In 2000 a University of Dar es Salaam organization conducted a study of the possible role of religion in impeding the country's future development as a multiparty democracy. The organization, Research, Education and Democracy in Tanzania (REDET), which consists of a number of academics--Muslim and Christian--surveyed the public's views of religion as a potential societal faultline. The results of the study, which was not published by the end of the period covered by this report, were discussed publicly at a symposium held by REDET in December 2001. The study concluded that Muslims as a group were underrepresented in educational, governmental, and private sector institutions. The study was inconclusive on the cause of such underrepresentation; some scholars blamed outright discrimination by the Government and school administrators, while others blamed postcolonial historical circumstances, such as the legacy of Christian missionary control of private schools.

An interdenominational religious council periodically meets to discuss issues of mutual concern, such as the recent violence in Zanzibar. The council is comprised of Catholic, Protestant, and Muslim representatives. The Muslim representative belongs to the BAKWATA; several urban Muslim leaders and a majority of urban Muslims believe that the BAKWATA is a government-imposed watchdog organization.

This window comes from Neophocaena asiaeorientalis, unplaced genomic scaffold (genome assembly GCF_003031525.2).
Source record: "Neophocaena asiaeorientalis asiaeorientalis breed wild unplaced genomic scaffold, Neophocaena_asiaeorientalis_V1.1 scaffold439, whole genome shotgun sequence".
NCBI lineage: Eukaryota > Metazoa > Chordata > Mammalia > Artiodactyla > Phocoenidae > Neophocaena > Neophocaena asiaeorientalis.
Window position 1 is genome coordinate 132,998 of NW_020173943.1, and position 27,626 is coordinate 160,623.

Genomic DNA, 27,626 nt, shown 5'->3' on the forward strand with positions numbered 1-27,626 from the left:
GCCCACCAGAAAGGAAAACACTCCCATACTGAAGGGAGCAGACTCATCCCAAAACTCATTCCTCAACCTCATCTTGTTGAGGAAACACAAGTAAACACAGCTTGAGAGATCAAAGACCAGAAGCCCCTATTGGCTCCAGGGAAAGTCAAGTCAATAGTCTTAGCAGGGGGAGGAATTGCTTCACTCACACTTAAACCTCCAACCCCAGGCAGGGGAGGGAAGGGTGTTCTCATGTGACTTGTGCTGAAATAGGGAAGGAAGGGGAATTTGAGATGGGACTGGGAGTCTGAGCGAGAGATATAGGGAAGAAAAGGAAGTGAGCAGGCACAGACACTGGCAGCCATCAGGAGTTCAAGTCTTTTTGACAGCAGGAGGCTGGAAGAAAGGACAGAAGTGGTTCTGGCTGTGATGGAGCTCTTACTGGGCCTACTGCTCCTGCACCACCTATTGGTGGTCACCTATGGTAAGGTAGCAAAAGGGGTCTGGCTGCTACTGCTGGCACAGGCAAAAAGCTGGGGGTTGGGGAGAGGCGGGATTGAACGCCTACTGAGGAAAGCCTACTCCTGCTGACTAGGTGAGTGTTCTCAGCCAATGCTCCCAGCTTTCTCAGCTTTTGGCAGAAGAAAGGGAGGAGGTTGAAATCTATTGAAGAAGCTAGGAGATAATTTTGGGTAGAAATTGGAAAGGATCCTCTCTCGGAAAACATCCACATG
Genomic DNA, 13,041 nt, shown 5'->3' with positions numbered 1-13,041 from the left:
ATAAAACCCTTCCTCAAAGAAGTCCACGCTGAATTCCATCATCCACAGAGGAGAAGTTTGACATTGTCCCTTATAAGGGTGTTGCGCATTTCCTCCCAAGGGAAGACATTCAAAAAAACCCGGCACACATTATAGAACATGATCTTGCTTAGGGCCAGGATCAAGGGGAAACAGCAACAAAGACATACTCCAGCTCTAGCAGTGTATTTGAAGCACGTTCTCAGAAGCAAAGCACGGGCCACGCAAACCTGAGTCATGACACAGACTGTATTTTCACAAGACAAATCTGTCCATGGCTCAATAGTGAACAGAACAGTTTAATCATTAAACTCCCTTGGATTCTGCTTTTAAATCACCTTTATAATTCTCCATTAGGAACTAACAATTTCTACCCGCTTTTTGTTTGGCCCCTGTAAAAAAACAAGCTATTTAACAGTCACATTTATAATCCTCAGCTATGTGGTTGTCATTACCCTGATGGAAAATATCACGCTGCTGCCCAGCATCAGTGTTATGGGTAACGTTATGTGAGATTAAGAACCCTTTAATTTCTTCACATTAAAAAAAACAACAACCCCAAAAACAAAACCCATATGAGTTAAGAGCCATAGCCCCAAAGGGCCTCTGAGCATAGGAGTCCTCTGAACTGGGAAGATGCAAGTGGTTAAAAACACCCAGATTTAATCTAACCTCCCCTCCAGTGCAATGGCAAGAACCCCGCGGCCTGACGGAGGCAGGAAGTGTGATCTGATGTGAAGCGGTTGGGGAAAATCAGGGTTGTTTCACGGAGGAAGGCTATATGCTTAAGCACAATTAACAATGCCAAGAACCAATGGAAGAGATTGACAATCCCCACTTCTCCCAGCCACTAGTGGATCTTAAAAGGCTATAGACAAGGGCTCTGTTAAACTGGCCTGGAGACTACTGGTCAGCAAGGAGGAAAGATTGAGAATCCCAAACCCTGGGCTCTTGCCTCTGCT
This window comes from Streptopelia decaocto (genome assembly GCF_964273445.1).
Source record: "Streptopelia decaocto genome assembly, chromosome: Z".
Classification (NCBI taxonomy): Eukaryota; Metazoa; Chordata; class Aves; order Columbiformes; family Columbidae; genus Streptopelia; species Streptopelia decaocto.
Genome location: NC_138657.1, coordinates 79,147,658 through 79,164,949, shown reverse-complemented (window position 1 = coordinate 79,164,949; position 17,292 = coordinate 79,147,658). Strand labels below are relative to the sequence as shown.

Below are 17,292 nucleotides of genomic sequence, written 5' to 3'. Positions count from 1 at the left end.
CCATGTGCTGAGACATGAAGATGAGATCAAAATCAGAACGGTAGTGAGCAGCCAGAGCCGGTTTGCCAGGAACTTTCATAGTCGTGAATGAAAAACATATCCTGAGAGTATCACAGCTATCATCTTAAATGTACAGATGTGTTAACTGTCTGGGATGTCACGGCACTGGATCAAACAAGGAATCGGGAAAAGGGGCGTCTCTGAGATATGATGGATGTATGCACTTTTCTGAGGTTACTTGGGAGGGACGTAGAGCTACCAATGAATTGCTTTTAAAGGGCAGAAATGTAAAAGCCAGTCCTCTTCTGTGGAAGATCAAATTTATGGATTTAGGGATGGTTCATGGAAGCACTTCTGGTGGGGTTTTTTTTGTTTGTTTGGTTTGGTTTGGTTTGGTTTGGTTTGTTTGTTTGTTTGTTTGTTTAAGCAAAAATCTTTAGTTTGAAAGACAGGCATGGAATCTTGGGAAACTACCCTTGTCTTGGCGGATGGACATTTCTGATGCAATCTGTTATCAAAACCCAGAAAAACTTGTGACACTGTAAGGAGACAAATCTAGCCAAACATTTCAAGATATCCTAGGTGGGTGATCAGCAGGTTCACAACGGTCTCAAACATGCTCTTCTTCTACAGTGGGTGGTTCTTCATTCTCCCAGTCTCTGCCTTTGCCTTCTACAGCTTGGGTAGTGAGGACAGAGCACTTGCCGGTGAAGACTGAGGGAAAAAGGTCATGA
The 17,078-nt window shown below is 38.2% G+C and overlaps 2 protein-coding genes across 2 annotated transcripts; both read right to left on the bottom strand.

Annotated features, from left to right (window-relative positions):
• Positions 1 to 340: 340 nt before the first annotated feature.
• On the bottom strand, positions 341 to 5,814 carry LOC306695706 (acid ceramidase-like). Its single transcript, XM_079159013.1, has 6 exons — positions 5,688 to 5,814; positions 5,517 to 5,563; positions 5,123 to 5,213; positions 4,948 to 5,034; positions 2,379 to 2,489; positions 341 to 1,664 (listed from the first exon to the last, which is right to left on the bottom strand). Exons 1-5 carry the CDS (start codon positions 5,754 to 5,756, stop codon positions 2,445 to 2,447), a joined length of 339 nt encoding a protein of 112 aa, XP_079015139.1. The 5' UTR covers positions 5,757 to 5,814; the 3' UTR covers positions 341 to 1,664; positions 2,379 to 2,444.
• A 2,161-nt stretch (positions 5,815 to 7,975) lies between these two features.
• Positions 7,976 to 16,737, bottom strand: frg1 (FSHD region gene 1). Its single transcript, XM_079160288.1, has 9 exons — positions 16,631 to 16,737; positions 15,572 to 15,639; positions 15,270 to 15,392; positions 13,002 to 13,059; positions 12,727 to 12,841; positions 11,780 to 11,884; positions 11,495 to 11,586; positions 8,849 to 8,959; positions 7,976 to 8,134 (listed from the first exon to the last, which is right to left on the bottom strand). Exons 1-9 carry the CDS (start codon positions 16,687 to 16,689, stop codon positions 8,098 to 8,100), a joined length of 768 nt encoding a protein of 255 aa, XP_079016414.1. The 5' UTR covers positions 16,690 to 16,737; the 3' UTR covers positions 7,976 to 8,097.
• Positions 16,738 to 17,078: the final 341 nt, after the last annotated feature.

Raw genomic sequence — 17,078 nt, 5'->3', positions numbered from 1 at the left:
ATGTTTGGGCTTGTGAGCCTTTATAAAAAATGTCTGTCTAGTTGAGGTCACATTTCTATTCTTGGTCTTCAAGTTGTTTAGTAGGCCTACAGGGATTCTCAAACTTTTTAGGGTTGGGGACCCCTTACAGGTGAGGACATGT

Section IV. U.S. Government Policy

The U.S. Government discusses religious freedom issues with the Government in the context of its overall dialog and policy of promoting human rights. The U.S. Government encouraged continued economic reform as a means to alleviate poverty, which has been identified as a contributing factor in the growth of religious intolerance. The U.S. Government and the U.S. Embassy also encouraged democratic reform in the country, particularly in Zanzibar, which is 98 percent Muslim. In 2001 the Embassy sponsored a series of lectures and town hall meetings in Zanzibar that encouraged discussion of tolerance and the role of religion in a democratic society. The U.S. Government also supported the country's initiative to implement the 2001 reconciliation agreement between the CCM, the country's ruling party, and the CUF, the main opposition party on Zanzibar, to reduce the conflict between the parties that frequently erupted into violence with religious overtones.